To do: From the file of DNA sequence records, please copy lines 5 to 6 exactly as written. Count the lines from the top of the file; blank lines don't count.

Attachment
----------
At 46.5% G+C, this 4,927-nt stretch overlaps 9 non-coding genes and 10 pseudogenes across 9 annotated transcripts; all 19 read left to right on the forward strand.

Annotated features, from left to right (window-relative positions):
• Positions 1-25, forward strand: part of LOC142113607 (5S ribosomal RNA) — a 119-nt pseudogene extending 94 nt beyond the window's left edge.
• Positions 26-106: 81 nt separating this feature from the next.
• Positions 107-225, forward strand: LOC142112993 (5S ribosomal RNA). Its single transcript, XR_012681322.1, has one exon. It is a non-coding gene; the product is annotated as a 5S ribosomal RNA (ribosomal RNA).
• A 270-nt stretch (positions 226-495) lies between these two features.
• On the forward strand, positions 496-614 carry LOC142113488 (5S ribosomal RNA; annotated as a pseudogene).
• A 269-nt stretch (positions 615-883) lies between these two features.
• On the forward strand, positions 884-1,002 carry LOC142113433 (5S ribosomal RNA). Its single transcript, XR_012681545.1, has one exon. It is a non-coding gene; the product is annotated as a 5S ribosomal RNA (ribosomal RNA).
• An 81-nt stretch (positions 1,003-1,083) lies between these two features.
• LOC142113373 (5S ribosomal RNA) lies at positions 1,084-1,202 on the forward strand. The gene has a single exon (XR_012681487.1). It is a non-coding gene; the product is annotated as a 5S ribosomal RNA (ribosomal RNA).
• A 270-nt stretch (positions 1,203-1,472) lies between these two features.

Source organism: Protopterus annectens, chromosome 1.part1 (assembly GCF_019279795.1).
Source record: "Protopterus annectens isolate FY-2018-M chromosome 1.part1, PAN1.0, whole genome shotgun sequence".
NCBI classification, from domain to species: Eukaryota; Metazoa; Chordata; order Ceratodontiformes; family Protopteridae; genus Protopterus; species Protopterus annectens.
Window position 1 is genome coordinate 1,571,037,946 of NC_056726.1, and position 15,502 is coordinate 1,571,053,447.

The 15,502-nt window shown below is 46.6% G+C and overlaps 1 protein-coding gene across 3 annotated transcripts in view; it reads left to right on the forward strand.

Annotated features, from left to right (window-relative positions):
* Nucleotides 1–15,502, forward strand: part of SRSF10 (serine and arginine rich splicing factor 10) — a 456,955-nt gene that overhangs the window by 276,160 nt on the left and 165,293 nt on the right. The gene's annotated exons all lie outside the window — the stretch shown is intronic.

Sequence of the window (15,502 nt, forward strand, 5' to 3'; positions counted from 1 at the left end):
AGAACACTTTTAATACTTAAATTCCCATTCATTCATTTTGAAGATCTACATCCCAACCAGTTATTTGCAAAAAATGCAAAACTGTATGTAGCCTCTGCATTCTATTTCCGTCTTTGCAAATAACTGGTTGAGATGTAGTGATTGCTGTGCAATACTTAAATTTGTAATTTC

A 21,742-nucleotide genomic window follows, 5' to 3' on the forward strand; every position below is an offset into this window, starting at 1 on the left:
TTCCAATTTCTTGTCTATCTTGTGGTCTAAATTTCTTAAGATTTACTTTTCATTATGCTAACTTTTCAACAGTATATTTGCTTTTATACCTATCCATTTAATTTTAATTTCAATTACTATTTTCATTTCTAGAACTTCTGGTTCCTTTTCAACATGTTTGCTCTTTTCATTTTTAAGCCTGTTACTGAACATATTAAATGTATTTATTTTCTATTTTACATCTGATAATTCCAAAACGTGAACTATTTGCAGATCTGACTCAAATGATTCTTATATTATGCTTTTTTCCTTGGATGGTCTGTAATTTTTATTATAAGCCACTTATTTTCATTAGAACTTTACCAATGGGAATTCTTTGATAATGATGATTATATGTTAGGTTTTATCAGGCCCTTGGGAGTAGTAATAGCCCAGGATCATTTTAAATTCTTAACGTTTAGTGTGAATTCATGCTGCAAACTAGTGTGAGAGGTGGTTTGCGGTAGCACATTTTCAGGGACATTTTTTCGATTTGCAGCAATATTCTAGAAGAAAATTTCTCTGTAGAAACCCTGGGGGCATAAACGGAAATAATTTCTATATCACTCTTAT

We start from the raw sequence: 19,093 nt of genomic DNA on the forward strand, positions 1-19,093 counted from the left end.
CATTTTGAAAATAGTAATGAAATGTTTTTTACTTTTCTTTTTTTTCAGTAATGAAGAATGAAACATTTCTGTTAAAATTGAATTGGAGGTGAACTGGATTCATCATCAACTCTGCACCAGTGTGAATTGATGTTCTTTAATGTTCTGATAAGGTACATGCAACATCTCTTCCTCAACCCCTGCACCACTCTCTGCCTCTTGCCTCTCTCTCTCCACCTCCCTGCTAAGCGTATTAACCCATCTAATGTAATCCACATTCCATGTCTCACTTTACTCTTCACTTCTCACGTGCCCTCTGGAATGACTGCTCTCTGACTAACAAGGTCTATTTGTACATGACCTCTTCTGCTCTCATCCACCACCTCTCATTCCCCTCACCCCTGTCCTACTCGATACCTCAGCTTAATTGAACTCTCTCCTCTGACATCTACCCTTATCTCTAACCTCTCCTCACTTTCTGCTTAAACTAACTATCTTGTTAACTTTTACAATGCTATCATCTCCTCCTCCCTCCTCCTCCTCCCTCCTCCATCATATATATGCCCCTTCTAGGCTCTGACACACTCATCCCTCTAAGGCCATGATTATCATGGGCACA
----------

• Positions 107-225, forward strand: LOC142112993 (5S ribosomal RNA). Its single transcript, XR_012681322.1, has one exon. It is a non-coding gene; the product is annotated as a 5S ribosomal RNA (ribosomal RNA).
• A 270-nt stretch (positions 226-495) lies between these two features.